Internet2 slide 3 (applications)


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Internet2 slide 3 (applications)

  1. 1. Advanced R&E NetworkingNetworking Capabilities:<br />TODAY<br />Megabit-per-second bandwidth<br />IP-based services<br />Campus-focused middleware<br />Loose coordination across networks<br />TOMORROW<br />Gigabit-per-second bandwidth<br />IP-based and Dynamic Circuit (DC) services<br />Inter-domain middleware <br />High coordination across networks<br />
  2. 2. Advanced R&E NetworkingApplications:<br />TODAY<br />TV-Quality Videoconferencing<br />Gigabyte-class data sets among small research groups<br />Limited access to remote scientific instruments<br />TOMORROW<br />Uncompressed HDTV and gigapixel displays<br />Terabyte-class data sets among global research groups<br />Routine, reliable, and discipline wide access to remote scientific instruments<br />
  3. 3. High Speed Videoconferencing <br /><ul><li>High-Quality: High performance networks allow for richer, more natural audio and video quality.
  4. 4. Low Latency: No lip synch issues, can use for foreign language, remote music instruction, etc.
  5. 5. Real Time Interactive Collaboration: Learning objects can be manipulated in real time.
  6. 6. Easy Entry Point: IP Videoconferencing is versatile and an easy way to get started.</li></ul>MegaconferenceJr.<br />Read Around the Planet<br />Physics Master Classes<br />
  7. 7. It’s more than just videoconferencing!<br />Digital Library Resources<br />Remote Instrumentation<br />Networked Instrumentation<br />Medical Simulation<br />Distributed Collaboratories<br />
  8. 8.  Types of Applications<br />Internet2 applications require enhanced networking functionality—such as high bandwidth, low latency (delay) and jitter, and multicast—not available on our commercial Internet connections. <br />5<br />
  9. 9.  Example applications:<br />Grid computing<br />Telemedicine<br />Astronomy<br />Tele-immersion<br />Music<br />Digital Video<br />Tele-Operation of Remote Equipment<br />6<br />
  10. 10. Using the network as a "backplane" to build network-wide computation and data services. <br />It enables scientific exploration, which requires intensive computation and analysis of shared large-scale databases, from hundreds of TeraBytes to PetaBytes, across widely distributed scientific communities. <br />7<br />The Grid project<br />
  11. 11. 8<br />The two biggest centers<br />For Particle Physics<br />Fermilab near Chicago<br />CERN in Geneva<br />
  12. 12. 9<br />The Computing Challenge<br />3.5 PetaBytes / year<br />~108 events/year<br />
  13. 13. Telemedicine<br />During a surgery performed at Ohio State University, Abilene was used to conference with doctors from other parts of the country.<br />An MRI machine can scan a patient in one location and send the data to a remote supercomputer for processing, and then deliver the resulting images to a doctor in a third location.<br />10<br />
  14. 14. Tele-health<br />Medical instruction<br />Clinical practice<br />Research<br />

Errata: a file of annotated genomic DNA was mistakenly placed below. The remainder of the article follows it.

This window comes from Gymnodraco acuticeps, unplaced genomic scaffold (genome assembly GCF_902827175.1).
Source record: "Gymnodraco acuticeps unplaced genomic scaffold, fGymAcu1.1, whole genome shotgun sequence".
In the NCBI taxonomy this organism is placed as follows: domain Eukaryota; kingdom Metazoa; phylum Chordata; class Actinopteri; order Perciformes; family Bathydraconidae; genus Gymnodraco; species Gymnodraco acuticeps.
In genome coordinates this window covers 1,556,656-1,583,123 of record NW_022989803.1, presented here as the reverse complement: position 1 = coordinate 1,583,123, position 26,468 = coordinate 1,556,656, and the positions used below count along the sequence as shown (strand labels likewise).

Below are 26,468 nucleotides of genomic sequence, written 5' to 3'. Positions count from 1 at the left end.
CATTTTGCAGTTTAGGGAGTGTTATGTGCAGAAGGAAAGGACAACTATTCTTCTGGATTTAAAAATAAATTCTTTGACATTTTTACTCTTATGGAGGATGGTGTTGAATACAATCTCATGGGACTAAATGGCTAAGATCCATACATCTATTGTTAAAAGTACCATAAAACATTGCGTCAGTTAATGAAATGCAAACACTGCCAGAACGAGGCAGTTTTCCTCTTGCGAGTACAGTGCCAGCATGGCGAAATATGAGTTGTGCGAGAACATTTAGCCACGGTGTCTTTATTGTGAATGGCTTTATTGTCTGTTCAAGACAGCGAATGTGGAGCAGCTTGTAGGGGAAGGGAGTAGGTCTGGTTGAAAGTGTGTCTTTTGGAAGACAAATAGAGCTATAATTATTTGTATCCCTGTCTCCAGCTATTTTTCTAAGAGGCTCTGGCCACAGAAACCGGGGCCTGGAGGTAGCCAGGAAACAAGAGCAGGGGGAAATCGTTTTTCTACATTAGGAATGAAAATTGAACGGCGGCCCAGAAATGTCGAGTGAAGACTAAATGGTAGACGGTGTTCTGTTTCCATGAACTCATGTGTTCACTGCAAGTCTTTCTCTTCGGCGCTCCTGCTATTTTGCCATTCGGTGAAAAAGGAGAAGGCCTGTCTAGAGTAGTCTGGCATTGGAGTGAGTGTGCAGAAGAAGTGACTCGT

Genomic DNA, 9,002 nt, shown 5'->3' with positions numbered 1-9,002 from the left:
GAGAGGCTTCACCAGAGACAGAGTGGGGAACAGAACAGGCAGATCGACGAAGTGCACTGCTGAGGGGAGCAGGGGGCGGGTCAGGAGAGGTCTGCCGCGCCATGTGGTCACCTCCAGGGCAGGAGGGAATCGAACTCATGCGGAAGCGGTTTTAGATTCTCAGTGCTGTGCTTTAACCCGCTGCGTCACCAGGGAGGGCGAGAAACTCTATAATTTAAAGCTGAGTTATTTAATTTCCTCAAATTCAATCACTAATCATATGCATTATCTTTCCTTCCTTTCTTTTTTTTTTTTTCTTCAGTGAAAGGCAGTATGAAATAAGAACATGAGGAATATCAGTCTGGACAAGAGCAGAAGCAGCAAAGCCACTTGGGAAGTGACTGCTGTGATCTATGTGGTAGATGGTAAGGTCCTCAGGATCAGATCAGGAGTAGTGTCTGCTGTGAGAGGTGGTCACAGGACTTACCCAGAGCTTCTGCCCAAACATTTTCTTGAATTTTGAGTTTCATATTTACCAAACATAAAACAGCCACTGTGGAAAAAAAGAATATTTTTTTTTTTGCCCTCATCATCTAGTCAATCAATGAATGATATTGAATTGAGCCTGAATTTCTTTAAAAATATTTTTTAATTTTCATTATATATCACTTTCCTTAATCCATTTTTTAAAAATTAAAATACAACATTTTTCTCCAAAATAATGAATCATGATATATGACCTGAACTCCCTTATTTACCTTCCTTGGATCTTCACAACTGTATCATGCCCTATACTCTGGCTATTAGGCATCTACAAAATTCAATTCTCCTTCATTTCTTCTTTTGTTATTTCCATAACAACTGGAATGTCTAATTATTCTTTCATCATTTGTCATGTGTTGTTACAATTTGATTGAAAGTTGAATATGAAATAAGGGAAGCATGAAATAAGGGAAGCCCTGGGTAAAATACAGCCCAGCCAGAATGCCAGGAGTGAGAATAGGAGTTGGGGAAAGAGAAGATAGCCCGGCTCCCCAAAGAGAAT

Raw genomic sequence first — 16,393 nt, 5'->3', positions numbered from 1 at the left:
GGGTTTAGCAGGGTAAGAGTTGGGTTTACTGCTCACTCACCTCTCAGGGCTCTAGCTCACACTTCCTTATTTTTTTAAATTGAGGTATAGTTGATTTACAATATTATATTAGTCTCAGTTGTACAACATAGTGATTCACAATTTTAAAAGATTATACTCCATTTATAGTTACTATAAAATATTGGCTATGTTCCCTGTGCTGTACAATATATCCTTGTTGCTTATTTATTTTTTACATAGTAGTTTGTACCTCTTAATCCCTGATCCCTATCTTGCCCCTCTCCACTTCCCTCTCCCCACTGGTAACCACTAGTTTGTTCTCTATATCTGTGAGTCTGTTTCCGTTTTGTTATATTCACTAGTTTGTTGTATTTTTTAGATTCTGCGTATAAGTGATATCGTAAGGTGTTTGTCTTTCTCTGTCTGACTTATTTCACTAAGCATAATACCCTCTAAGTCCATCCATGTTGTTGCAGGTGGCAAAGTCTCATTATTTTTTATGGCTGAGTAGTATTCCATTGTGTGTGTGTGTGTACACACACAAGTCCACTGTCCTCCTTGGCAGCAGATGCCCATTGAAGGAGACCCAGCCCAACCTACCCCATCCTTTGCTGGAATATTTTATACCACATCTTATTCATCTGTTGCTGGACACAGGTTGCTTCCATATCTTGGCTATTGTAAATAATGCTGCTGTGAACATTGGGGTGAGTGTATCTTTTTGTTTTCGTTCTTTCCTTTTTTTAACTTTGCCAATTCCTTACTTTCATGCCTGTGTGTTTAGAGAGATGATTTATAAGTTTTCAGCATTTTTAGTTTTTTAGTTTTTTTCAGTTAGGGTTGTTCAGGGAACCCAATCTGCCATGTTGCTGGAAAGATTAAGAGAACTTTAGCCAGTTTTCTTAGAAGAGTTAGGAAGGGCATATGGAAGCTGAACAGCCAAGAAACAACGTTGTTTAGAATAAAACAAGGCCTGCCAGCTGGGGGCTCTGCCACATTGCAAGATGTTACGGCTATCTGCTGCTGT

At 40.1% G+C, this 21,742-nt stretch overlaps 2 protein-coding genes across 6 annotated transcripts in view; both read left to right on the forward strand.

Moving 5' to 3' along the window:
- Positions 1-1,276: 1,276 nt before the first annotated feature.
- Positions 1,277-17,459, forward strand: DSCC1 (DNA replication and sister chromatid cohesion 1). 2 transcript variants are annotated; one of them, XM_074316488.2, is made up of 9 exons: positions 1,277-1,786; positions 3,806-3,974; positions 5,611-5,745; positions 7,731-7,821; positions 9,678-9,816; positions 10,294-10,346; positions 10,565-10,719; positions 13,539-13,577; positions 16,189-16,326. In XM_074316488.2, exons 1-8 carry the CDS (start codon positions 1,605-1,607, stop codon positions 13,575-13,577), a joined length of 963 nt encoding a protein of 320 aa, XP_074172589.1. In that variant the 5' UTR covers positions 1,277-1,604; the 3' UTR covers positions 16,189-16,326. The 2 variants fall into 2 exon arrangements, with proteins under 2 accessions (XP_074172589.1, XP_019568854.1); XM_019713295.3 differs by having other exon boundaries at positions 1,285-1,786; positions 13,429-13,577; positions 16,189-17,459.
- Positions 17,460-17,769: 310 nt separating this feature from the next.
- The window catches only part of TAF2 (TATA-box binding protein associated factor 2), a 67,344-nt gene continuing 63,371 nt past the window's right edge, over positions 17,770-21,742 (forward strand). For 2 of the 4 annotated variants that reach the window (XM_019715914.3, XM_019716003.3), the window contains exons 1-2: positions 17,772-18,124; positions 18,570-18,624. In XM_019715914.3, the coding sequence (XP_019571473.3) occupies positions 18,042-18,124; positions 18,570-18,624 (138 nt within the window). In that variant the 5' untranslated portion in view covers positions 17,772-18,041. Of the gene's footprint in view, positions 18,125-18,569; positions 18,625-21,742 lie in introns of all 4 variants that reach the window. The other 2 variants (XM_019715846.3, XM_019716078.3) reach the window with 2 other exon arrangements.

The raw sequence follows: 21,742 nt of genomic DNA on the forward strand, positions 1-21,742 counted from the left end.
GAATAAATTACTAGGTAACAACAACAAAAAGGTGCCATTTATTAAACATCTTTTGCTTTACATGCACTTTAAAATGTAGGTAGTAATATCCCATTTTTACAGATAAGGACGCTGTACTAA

15. 15. Radio Astronomy<br />Electronic transmission of Very Long Baseline Interferometry (e-VLBI) data from the Haystack's Westford Observatory and NASA's Goddard Geophysical and Astronomical Observatory, which were streamed over Internet2's Abilene Network to the Haystack correlator at 512 Mbps. <br />The live results were displayed in a 3D plot (correlation amplitude, differential Doppler, differential delay) in Pittsburgh as the data were correlated. <br />12<br />
  16. 16. 13<br />
  17. 17. Tele-immersion<br />Tele-immersion creates coordinated, partially simulated environments at geographically distributed sites so that users can collaborate as if they were in the same physical room. <br />In the case of medical applications, such as tele-radiology and urgent diagnostics, the availability of such technologies in the places that are physically inaccessible to specialists could potentially save the lives. Off-shore ships and oil rigs are good examples of such environments.<br />14<br />
  18. 18. The participants in this session were not only able to see each other in 3D but they were also able to engage in collaborative work, and take part in a design process (a simple example of interior office design)<br />
  19. 19. Synthetic Worlds<br />Otherwise known as massive multiplayer interactive games<br />Over 5 million “inhabitants” today<br />Doubling every 18 months<br />About 2% of the Internet-connected population age 14-28 spend more time in the synthetic world than in the real world<br />Linked to the real world<br />Physical artifacts like playing cards<br />Ebay auctions for “money” and resources<br />Real people make real money<br />
  20. 20. Undersea Oceanography<br />Images National Geographic<br />
  21. 21. Supporting Large-scale Distributed Sensor Networks<br />Ecology<br />Seismology<br />Meteorology<br />
  22. 22. Astronomy<br />High-Energy and Nuclear Physics<br />Access to Unique Scientific Instruments<br />
  23. 23. Hi-fidelity Collaboration<br />HD-quality video<br />CD-quality audio<br />
  24. 24. <ul><li>Agriculture
  25. 25. Arts
  26. 26. Biological Sciences
  27. 27. Business
  28. 28. Computer Science
  29. 29. Education
  30. 30. Engineering
  31. 31. Geophysical Sciences
  32. 32. Health Sciences
  33. 33. Humanities
  34. 34. Mathematical and Physical Sciences
  35. 35. Other
  36. 36. Social Sciences</li></ul>21<br />List of projects by discipline area :<br />